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Business Observer Saturday, Nov. 19, 2022 5 days ago

$11M soap retailer plows ahead with post-Ian recovery

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Shuttered stores — especially as Christmas nears — can swallow a retail business. As one company executes a comeback, its CEO says communication, organization and accountability are essential. 
by: Mark Gordon Managing Editor

This is the first of an occasional series on lessons business leaders are learning during Hurricane Ian recovery. 

The first six weeks post-Hurricane Ian have been a whirlwind of meetings, tasks, more meetings and more things to do for Naples Soap Co. founder and CEO Deanna Wallin. The one thing she hasn’t had time for? To “go home,” she says “and crawl into a ball and cry.”

“I don’t have the luxury for negative emotions right now,” says Wallin, speaking 44 days after Ian. The hurricane damaged four of the skin and hair care retailer’s 10 Florida locations, denting 40% of its brick-and-mortar sales for a time. Naples Soap Co. makes more than 300 bath, body and personal care products sold in its own stores and its own website, boutiques, Amazon and more. The publicly-traded company was founded in 2009.  

“All I can do is stay positive,” Wallin adds. “The people in this company are looking to me to set the tone.”

Beyond buoyancy, that tone is one of steadfast resolve to have all four closed stores fully reopened by early 2023. The four damaged locations are: downtown Fort Myers; Tin City in Naples; Sanibel Island; and Fifth Avenue South in Naples. Fifth Avenue has already reopened, and Wallin hopes to reopen Tin City by Thanksgiving and Fort Myers within a few weeks. The Sanibel location was hit particularly hard, Wallin says, recalling a visit she took there, via a boat ride from a vendor, soon after Ian. At 2075 Periwinkle Way, Sanibel took on seven to nine feet of storm surge. Sludge, Wallin says, was everywhere. “It took my breath away. I could hardly speak the rest of the afternoon,” she says. “That’s how traumatized I was.”

The Sanibel location for Naples Soap Co. took on significant damage from Ian. (Courtesy photo)

The company’s Fort Myers warehouse/office was also damaged, which prompted it to speed up a planned move into a new facility nearby — and do it in 72 hours. The new space, on Jetport Loop just north of Southwest Florida International Airport, is 19,000-square-feet. Despite the uncertainty of closed stores, Wallin didn’t let go of any staff from the 67-employee Naples Soap Co. payroll, instead shifting them to other jobs, including warehousing and inventory.  

Wallin, meanwhile, has labored to make the road back more methodical than urgent three-day moves. Wallin describes it as an assess, triage and step-by-step process, down to the to-do list she created on a whiteboard. It included: mold remediation/repairs; landlord discussions; keeping sales staff engaged and employed as well as caring for their mental health/welfare; community outreach; crisis communication management; dealing with insurance adjusters; and replacing lost inventory.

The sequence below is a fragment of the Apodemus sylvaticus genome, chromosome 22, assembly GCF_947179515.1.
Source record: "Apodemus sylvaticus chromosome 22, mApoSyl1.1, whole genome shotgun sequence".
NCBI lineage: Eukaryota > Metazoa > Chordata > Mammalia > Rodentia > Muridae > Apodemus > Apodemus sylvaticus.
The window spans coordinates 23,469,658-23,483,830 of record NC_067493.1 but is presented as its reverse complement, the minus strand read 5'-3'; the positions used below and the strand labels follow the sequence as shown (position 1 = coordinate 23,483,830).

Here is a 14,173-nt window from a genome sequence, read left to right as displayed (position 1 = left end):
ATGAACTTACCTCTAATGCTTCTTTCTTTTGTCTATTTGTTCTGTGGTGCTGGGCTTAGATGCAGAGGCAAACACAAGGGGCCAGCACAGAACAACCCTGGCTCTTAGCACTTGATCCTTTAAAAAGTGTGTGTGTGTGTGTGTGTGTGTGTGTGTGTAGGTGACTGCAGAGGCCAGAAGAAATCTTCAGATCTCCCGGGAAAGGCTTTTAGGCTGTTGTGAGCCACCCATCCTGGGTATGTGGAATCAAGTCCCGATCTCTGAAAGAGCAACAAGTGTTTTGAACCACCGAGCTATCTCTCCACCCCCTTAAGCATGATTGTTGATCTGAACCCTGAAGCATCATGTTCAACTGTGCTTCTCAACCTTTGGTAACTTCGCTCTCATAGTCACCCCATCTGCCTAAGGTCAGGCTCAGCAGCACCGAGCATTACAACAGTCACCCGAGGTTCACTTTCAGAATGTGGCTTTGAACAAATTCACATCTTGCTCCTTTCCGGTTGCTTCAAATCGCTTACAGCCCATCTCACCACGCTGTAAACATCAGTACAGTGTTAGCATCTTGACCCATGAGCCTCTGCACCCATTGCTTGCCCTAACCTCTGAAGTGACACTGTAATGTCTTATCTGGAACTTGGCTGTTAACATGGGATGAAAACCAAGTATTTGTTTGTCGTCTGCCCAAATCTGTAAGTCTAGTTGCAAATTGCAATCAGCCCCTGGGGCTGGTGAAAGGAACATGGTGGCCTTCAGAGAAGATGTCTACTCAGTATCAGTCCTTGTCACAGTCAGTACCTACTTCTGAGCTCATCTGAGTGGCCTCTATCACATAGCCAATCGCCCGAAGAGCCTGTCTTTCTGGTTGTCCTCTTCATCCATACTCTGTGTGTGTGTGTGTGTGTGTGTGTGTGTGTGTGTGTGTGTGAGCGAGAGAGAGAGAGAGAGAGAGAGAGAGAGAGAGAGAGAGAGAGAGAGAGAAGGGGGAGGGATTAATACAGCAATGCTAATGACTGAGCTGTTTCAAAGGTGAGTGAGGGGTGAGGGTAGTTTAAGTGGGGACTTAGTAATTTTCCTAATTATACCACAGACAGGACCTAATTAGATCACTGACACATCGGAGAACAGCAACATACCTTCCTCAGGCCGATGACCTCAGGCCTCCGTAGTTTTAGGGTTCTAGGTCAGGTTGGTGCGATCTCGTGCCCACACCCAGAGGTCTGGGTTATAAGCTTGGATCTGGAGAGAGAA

Through early November, Wallin had spent between $200,000 and $300,000 on inventory and getting stores ready to open. And on those out-of-pocket costs, she says, “we’re not done yet.” She calls the process of getting insurance a hurry-up-and-wait “chronic nightmare,” though she has received some funds from FEMA. 

One other challenge to compound the crisis is the timing, during October, which tends to be a slower month. That means Wallin has less cash on hand — just as the holiday season comes into play. “That’s a monster monster problem,” she says. “This is our biggest season.”

The Naples Soap Co. location on Sanibel Island remains closed post-Ian. (Courtesy photo)

The company’s third quarter earnings report, which doesn’t include October’s closed stores, showed a slight year-over-year increase: quarterly sales rose 2% over September 2021, according to the report, released Nov. 14. And sales for the first nine months of the year were $8.08 million, up 7% from $7.52 million in the first nine months of 2021. Sales from stores, excluding online, increased 12% over the same period, according to the report. The company posted $10.9 million in revenue in 2021. 

Taken in total, the sales that fuel the company, Wallin realizes, will only come from being back to 100% full operations. The biggest business lesson she’s learned in the process to get there, she says, is “hands-down, communicate. You have to communicate with your landlord, your employees, your vendors. Even at times like this, people” have to know what’s going on.  

Next? Be task-driven. “It’s all about being organized. You have to be able to delegate and hold people accountable to themselves and a deadline.” Have quick meetings as often as possible, she adds, to “make sure everyone is on the same page.”

In the backdrop of the comeback, Count Wallin as one of the many Southwest Florida residents who say Ian was a never-have-I-ever kind of storm. 

“I’m 53 years old and I’ve never seen anything like this. I don’t think my brain has fully absorbed everything,” she says. “There’s some days where I’m just numb. But the only way out is through. There is no stopping. I love what I do, so I’m just gonna keep going.”

Mark Gordon is the managing editor of the Business Observer. He has worked for the Business Observer since 2005. He previously worked for newspapers and magazines in upstate New York, suburban Philadelphia and Jacksonville.

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